If you want to protect your heart don't avoid saturated fats but do avoid highly processed fats and carbohydrates. [Photo: Bigstock]

Saturated fats can actually protect the heart

8 December, 2016

Natural Health News — The old assumption that dietary fat, and saturated fat in particular,  is unhealthy for most people is rapidly breaking down.

A new small study from Norway has concluded that the long-demonised saturated fat- found in meat and dairy – protect the heart rather than put it at risk.

In the randomised controlled trial, 38 men with abdominal obesity – generally considered to be a risk factor for heart disease – followed a dietary pattern high in either carbohydrates or fat, of which about half was saturated. Fat mass in the abdominal region, liver and heart was measured, along with a number of key risk factors for cardiovascular disease.

The very high intake of total and saturated fat did not increase the risk of cardiovascular diseases. In fact, according to the evidence published in the American Journal of Clinical Nutrition, diets based on either minimally processed carbohydrates or fats had strikingly similar health benefits.

What you need to know

» A new small study from Norway found that in men at risk of heart disease a high fat diet was as protective as a diet that included high levels of wholefood. They key, say the researchers, is that both the fat and carbohydrates in each diet were minimally processed.

» Public health would be better served, say the researchers, by omitting flour-based products, highly-processed fats and foods with added sugar.

“Participants on the very-high-fat diet also had substantial improvements in several important cardiometabolic risk factors, such as ectopic fat storage, blood pressure, blood lipids (triglycerides), insulin and blood sugar.” said professor and cardiologist Ottar Nygård, one of the authors of the study.

Diet quality is key

“We looked at effects of total and saturated fat in the context of a healthy diet rich in fresh, lowly processed and nutritious foods, including high amounts of vegetables and rice instead of flour-based products,” says PhD candidate and co-author Vivian Veum.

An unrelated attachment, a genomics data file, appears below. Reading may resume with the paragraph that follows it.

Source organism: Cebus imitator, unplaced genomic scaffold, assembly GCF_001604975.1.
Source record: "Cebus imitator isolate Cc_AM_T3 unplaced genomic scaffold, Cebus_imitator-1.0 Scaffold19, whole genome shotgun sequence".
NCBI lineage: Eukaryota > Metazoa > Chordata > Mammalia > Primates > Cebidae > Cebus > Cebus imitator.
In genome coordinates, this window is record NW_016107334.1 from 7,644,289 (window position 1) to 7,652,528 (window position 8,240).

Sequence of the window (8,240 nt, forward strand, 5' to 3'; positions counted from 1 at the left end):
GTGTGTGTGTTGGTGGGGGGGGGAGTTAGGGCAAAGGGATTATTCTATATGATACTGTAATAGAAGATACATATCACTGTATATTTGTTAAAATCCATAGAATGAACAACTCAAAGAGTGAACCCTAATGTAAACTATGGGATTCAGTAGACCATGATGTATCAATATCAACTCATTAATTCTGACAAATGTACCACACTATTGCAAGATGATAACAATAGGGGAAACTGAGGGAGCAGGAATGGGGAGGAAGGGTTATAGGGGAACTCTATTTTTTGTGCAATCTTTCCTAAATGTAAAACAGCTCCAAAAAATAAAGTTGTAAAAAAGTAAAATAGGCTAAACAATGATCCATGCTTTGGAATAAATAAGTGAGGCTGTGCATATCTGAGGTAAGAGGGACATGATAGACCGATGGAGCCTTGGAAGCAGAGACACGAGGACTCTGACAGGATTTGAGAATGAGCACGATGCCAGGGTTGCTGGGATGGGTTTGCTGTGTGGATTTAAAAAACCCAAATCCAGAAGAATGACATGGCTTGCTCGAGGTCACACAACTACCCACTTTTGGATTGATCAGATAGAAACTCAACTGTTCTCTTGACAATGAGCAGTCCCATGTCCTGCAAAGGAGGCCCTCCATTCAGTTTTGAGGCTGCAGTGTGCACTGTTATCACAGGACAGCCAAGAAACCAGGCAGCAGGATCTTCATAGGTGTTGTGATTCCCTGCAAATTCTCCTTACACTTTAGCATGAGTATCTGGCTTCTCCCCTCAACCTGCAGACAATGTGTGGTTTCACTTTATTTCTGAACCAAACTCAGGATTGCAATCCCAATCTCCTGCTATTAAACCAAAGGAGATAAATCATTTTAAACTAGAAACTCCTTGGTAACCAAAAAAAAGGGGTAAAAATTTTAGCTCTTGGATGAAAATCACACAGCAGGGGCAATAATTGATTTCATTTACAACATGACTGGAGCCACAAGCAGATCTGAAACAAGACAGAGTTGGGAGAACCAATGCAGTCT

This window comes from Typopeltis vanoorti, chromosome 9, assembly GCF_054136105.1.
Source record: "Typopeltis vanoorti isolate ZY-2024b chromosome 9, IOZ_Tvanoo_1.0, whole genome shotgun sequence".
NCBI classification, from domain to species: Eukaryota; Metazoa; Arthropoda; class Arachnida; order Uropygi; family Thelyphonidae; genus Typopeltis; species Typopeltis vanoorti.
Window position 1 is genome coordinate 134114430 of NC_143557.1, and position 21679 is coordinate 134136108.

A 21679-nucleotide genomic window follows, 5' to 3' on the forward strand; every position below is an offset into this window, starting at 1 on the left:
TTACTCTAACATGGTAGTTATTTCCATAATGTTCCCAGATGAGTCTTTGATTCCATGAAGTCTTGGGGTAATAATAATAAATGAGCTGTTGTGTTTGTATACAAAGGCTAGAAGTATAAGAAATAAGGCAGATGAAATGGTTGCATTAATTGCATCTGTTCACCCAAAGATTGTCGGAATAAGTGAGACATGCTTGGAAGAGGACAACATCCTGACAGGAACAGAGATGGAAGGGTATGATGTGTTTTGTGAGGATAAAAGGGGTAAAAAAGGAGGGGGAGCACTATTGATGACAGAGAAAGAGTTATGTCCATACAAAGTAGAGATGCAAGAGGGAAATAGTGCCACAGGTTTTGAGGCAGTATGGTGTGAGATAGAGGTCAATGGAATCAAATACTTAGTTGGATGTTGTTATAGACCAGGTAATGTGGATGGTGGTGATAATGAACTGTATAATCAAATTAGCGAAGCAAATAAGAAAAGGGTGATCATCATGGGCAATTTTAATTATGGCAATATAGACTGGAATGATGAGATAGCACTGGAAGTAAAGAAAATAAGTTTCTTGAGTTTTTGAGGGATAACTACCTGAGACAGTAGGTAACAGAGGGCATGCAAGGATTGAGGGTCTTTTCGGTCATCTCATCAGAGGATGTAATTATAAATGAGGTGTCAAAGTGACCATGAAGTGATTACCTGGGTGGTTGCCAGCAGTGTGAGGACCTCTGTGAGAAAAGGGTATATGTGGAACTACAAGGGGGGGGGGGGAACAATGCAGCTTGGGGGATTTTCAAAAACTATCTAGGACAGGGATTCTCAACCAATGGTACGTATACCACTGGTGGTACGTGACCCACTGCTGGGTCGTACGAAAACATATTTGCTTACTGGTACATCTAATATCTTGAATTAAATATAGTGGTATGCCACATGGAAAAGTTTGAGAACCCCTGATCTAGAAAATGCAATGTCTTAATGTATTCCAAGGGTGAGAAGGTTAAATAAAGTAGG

The sugar content of the diets was low and the fat sources, she added, were also minimally processed – mainly butter, cream and cold-pressed oils.

Total energy intake was within the normal range but even the participants who increased their energy intake during the study showed substantial reductions in fat stores and disease risk.

“Our findings indicate that the overriding principle of a healthy diet is not the quantity of fat or carbohydrates, but the quality of the foods we eat,” says PhD candidate and co-author Johnny Laupsa-Borge.

Saturated fat ups good’ cholesterol

Saturated fat has been thought to promote cardiovascular diseases by raising the so-called ‘bad’ LDL cholesterol in the blood. But even with a higher fat intake in their study, the authors found no significant increase in LDL cholesterol. Rather, the ‘good’ cholesterol increased only on the very-high-fat diet.

“These results indicate that most healthy people probably tolerate a high intake of saturated fat well, as long as the fat quality is good and total energy intake is not too high. It may even be healthy,” says Nygård.

These findings add to others which show that the alleged health risks of eating good-quality fats have been greatly exaggerated. It may be effective for public health to encourage reductions in processed flour-based products, highly processed fats and foods with added sugar.